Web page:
Tracing the disappeared: Tribunal under study for missing persons

Premier has asked the ministry of law to prepare a draft for new legislation.


Zahid Gishkori January 24, 2011

ISLAMABAD: The government is contemplating constituting a ‘tribunal’ to solve the issue of missing persons, government officials said.

Prime Minister Yousaf Raza Gilani has asked the Ministry of Law and Justice to prepare a draft for the legislation keeping in mind the rules and regulations of the Constitution, a senior official of the ministry informed The Express Tribune.

The legislation is likely to be made through the 29th parliamentary session, according to the officials. The parliament’s 28th session scheduled for today will also be discussing the issue of missing persons.

The Commission of Inquiry for Enforced Disappeared (CIED) sent 12-point recommendations to premier Gilani, and to the Supreme Court of Pakistan, suggesting a new legislation to tackled the issue.

The commission’s chairman Justice (retired) Kamal Mansoor Alam presented the report three weeks back.

“There should be laws for the agencies also; the laws in which a court shall not be deemed to affect the jurisdiction of a High Court in respect of any proceeding pending immediately before the day on which the armed forces start acting in aid of civil power,” Justice (retired) Nasira Iqbal, a member of CIED said.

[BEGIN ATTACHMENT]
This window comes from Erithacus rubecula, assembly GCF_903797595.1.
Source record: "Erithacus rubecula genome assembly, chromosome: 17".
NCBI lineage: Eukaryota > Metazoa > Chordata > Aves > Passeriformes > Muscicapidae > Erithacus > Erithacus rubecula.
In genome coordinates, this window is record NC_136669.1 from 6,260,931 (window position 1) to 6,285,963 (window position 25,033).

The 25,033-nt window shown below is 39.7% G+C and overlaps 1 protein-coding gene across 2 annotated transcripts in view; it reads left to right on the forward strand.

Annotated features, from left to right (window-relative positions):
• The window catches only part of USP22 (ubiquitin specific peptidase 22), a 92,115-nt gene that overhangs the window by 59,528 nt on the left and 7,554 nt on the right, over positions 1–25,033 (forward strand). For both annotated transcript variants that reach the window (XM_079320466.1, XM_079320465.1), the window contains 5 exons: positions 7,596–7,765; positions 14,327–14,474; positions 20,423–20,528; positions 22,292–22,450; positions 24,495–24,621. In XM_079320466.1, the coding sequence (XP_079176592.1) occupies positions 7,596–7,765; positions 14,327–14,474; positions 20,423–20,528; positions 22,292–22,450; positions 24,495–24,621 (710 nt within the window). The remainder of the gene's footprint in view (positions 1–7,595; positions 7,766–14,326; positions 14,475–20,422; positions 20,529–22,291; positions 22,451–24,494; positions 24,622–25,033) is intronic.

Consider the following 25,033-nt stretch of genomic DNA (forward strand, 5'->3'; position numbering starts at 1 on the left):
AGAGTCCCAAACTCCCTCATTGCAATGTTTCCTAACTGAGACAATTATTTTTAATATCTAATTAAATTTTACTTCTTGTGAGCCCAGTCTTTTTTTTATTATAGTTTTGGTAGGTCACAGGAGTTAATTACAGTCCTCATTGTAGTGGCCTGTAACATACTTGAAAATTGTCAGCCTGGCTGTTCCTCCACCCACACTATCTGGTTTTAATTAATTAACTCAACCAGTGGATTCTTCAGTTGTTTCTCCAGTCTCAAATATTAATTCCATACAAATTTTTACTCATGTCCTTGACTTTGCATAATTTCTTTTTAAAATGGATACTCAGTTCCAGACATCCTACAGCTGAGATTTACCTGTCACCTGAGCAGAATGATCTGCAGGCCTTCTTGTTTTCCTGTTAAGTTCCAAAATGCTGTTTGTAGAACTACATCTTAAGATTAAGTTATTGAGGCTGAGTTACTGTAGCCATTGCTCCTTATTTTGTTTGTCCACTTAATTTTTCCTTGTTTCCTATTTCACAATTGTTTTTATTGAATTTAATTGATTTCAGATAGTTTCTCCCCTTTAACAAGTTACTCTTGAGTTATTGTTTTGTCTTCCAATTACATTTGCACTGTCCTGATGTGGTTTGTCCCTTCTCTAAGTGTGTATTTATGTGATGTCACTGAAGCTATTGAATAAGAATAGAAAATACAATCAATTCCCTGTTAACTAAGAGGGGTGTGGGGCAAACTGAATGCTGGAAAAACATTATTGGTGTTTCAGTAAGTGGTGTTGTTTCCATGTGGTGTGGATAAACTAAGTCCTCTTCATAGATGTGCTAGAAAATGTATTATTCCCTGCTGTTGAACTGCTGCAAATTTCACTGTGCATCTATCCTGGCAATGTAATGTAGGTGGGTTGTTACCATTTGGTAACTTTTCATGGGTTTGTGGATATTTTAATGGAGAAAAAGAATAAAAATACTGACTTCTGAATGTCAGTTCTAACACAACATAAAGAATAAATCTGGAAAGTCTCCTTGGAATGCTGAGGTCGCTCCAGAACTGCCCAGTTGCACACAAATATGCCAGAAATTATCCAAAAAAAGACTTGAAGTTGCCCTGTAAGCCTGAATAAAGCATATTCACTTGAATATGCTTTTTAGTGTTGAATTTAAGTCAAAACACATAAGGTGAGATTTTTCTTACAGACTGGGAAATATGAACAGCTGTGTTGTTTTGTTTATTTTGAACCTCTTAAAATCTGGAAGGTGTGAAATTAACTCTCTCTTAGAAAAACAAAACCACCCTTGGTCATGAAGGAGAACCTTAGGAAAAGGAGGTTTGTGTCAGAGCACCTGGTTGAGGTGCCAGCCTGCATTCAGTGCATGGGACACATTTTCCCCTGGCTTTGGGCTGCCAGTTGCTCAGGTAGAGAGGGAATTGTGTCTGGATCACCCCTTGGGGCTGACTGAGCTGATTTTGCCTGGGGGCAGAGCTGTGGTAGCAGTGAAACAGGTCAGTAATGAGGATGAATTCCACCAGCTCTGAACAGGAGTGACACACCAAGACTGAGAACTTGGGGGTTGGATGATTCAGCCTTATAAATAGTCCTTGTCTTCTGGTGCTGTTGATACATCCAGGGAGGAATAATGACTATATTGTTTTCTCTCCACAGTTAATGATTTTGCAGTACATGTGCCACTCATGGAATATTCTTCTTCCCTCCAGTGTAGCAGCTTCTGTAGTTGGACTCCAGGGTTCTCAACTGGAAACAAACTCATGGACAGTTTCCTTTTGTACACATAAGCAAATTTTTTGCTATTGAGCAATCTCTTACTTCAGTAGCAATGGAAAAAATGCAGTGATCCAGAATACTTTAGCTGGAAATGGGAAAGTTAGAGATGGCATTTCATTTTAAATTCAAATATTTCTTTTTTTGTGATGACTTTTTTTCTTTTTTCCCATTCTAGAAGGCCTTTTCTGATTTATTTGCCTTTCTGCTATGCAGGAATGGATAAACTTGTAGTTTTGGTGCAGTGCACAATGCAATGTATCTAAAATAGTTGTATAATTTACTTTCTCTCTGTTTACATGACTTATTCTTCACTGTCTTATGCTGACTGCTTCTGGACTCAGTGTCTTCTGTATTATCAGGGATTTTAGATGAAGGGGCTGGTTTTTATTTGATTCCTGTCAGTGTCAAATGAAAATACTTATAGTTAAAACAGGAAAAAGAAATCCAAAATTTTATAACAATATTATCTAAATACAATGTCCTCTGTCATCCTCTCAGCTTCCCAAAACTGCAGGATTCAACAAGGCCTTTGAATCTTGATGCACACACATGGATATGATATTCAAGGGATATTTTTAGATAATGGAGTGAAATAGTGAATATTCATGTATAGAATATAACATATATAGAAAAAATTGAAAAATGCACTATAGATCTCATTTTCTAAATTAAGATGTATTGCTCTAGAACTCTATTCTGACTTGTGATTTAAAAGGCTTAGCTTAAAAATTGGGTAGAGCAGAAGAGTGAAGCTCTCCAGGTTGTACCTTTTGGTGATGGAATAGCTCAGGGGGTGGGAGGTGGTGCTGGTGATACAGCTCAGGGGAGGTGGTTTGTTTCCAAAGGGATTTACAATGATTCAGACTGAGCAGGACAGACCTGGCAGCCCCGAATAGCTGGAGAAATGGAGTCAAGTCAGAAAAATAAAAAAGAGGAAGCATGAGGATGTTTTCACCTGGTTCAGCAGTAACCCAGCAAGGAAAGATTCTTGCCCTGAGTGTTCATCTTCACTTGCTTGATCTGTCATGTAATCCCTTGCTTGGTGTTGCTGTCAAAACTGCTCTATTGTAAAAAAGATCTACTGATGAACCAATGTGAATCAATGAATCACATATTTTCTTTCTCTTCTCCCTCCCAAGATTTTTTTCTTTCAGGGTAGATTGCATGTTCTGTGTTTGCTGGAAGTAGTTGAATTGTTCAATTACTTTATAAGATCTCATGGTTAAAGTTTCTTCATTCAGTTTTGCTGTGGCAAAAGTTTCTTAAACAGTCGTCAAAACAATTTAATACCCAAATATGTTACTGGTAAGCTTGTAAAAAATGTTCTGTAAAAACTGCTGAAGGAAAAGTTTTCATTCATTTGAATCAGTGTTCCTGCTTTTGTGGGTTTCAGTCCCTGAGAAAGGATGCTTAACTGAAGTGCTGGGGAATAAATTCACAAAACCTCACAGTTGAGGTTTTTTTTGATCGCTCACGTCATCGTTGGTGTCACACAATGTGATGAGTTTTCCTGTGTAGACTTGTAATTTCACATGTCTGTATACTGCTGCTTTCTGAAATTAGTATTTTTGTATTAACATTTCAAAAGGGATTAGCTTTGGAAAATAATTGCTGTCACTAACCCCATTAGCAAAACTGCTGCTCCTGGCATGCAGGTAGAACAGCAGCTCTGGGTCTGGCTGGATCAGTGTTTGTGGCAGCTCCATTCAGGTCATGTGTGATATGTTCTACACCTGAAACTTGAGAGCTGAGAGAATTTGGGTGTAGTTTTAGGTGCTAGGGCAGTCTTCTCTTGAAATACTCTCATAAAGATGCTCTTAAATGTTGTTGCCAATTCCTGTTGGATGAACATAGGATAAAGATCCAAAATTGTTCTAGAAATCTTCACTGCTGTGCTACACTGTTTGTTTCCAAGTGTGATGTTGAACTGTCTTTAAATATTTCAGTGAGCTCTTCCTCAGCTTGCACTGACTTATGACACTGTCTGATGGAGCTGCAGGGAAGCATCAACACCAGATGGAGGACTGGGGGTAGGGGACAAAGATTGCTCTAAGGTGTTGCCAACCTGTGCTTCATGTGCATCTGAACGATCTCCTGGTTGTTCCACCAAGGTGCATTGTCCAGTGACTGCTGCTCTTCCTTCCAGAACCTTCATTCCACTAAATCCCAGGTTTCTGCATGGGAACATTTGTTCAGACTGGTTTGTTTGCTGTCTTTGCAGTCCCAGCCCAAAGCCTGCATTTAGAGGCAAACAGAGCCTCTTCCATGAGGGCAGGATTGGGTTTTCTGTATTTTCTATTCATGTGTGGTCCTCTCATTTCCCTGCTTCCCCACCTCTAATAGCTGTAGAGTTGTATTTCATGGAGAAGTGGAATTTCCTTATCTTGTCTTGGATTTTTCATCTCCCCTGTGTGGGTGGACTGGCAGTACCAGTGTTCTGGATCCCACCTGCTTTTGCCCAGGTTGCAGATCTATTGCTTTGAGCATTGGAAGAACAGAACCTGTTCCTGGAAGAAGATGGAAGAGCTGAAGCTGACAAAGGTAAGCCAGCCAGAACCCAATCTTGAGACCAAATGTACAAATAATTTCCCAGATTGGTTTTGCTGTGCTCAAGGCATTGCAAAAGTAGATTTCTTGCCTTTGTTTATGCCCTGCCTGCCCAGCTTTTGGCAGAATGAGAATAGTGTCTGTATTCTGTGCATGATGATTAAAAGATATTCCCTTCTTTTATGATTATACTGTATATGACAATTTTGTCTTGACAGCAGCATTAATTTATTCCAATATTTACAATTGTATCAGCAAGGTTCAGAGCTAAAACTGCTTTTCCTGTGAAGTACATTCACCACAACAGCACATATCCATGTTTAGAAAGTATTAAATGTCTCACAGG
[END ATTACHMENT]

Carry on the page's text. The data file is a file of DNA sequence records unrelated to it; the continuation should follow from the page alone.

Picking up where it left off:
However, former acting attorney general Shah Khawar believes that there is no need for the legislation. According to him, the Constitution’s Article 10 is clear regarding ‘safeguards as to arrest and detention’.

“No person who is arrested shall be detained in custody without being informed, as soon as maybe, of the grounds for such arrest, nor shall he be denied the right to consult and be defended by a legal practitioner of his choice,” he said, while commenting on the jurisdiction of intelligence agencies to take any person into their custody.

Besides, Advocate Hashmat Habib, counsel for some missing persons in the Supreme Court, said the new legislation will be a futile attempt on behalf of the government to hush up the issue of missing persons.

Fareed Ahmad Khan, Director National Crisis Management Cell of the Ministry of Interior, however, said the commission’s recommendations will be of help in solving the issue of missing persons.

All three ministers of law and justice, interior and defence will coordinate to finalise the documentation, which will lead to a final draft for the legislation through the ministry of law, he elaborated.

It may mentioned here that the CIED was constituted by Islamabad on the directions of Chief Justice of Pakistan last year which took up the cases of more than 300 missing persons. The commission traced more than 134 persons while taking up the cases of more than 170 persons for their early tracing.

Published in The Express Tribune, January 24th, 2011.

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